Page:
Imagine a preschool room with one teacher standing in the midst of 20 rowdy 3-year-olds. If this sounds more than daunting, you aren’t wrong. In order to ensure the proper care and guidance of the littlest of students licensed child care centers must maintain a standard adult-child ratio. Although this varies by age, the ratio is set to ensure that every child gets enough attention during the course of the school day.
While adult-child ratios may seem like a no-brainer when it comes to maintaining adequate supervision in a child care center, not every site must follow exactly the same recommendations. Adult-child ratios are typically set by licensing agencies such as state child welfare or county department of public welfare offices. Although most ratios are fairly standard, different agencies may require slightly different numbers. This means that if you move from New York City to San Francisco, you shouldn’t necessarily expect to see the same set of ratio rules. Another adult-child ratio that your child’s center may stick to is the National Association for the Education of Young Children (NAEYC) accreditation standard. NAEYC accreditation means that the center meets the child development organization’s quality guidelines and isn’t the same as state or local government licensing.
The toddler and his growing sense of independence, coupled with his increased mobility and boundless energy, is a recipe for disaster without the watchful eye of a child care teacher nearby. That said, adult-child ratios for toddlers in day care or other early childhood programs is fairly low. For example, the South Dakota Department of Social Services states that there is a 1:5 adult-toddler ration for licensed centers. NAEYC accredited centers must follow the early childhood education organization’s guidelines as well. These note that the number of adults to children in toddler groups vary by overall class size. If the group size is up to eight children, the teacher to toddler ratio is 1:4. Groups with 10 toddlers must follow a 1:5 ratio, and those with 12 children should maintain a ratio of 1:6.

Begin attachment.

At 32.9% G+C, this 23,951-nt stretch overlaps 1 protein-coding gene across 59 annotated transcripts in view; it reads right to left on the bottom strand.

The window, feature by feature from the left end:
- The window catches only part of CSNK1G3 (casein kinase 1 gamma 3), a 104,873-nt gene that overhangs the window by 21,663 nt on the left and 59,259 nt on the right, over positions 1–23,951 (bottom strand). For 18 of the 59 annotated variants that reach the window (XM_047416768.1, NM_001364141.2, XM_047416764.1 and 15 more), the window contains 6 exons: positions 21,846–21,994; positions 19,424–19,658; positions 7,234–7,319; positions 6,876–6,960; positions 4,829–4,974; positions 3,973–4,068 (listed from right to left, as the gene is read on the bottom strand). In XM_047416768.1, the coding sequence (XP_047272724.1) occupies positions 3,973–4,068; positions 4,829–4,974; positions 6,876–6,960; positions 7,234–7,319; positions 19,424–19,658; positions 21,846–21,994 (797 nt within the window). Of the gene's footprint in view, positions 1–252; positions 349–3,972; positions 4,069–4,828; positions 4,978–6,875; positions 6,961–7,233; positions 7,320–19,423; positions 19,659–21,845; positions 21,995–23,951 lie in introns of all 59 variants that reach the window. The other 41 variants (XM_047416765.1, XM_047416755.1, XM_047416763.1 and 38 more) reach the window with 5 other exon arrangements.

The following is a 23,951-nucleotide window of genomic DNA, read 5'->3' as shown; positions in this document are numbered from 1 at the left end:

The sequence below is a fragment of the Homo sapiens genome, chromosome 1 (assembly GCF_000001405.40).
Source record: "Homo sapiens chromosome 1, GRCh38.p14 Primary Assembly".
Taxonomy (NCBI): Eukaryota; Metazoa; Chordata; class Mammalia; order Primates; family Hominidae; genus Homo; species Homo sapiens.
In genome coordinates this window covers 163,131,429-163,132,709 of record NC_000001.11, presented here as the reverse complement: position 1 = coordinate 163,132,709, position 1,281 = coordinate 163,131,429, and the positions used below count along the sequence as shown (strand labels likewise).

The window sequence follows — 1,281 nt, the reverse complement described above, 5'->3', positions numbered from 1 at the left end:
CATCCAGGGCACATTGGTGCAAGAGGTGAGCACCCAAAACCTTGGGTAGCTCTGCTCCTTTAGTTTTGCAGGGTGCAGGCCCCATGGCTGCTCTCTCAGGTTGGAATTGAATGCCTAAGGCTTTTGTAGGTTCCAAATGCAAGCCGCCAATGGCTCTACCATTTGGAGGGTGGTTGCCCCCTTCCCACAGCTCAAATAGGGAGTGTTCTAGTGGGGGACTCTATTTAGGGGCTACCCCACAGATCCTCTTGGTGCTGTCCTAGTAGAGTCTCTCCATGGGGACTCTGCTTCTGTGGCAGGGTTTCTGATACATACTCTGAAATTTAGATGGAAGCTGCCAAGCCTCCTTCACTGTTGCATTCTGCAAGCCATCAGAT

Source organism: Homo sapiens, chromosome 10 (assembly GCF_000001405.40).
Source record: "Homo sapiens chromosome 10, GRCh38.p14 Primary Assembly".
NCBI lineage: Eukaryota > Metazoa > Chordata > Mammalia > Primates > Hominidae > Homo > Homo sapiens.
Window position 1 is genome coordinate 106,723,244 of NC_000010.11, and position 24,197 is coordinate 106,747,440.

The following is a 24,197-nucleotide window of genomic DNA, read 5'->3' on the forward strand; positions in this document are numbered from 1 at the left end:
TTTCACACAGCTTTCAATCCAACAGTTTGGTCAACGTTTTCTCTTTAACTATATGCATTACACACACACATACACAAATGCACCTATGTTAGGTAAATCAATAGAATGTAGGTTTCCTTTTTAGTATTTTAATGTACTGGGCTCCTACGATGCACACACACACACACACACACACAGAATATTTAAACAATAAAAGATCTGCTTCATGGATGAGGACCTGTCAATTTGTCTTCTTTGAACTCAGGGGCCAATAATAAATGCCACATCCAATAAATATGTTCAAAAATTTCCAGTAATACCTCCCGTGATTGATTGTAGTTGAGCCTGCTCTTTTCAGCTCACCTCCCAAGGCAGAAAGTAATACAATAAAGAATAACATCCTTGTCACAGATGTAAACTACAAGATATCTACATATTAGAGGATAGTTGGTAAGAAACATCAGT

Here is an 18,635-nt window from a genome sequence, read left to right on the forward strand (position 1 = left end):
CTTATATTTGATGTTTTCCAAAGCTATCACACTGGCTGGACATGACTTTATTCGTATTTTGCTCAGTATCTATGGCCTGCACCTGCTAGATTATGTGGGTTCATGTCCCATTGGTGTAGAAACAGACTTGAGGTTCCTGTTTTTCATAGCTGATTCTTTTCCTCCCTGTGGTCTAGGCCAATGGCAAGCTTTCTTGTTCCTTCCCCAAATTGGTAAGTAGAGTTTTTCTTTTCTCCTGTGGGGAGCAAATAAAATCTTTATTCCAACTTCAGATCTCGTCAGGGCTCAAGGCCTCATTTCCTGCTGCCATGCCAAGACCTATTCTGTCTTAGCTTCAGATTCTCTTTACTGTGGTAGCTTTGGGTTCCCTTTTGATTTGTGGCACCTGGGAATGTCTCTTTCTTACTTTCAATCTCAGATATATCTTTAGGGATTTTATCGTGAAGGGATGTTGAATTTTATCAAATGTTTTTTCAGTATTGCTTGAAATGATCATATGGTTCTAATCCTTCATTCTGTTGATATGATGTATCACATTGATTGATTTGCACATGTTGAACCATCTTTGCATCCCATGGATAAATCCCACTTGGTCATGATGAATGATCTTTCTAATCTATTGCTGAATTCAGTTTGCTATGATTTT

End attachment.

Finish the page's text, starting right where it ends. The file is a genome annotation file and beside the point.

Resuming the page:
Your preschooler may have more mature sensibilities than she did as a toddler, but that doesn’t mean that she doesn’t need constant supervision at child care. The more advanced development of a preschool aged child, in comparison to an infant or toddler, often means that the adult to child ratio is higher. For example, while the state of Dakota maintains a 1:5 ratio for toddlers, they have a a 1:10 ratio for kids who are ages 3 through 5-years. NAEYC’s accreditation standards for adult-child preschooler ratios is 1:8 for groups of 16 children, 1:9 for an 18-child class and 1:10 for a group size of 20.
Family Child Care
If you send, or are thinking of sending, your child to a family day care home, the ratios may look slightly different than those in a center-cased program. Like center or school types of programs, family child cares are also subject to licensing standards. Some state or local licensing agencies may set family child care adult-child ratios in terms of home or center size, number of total children in attendance and the age of the children. For example, the state of California allows one adult to provide care to up to six children. If there is at least one child who is 6-years or older and one child in kindergarten or up, the ration moves to 1:8.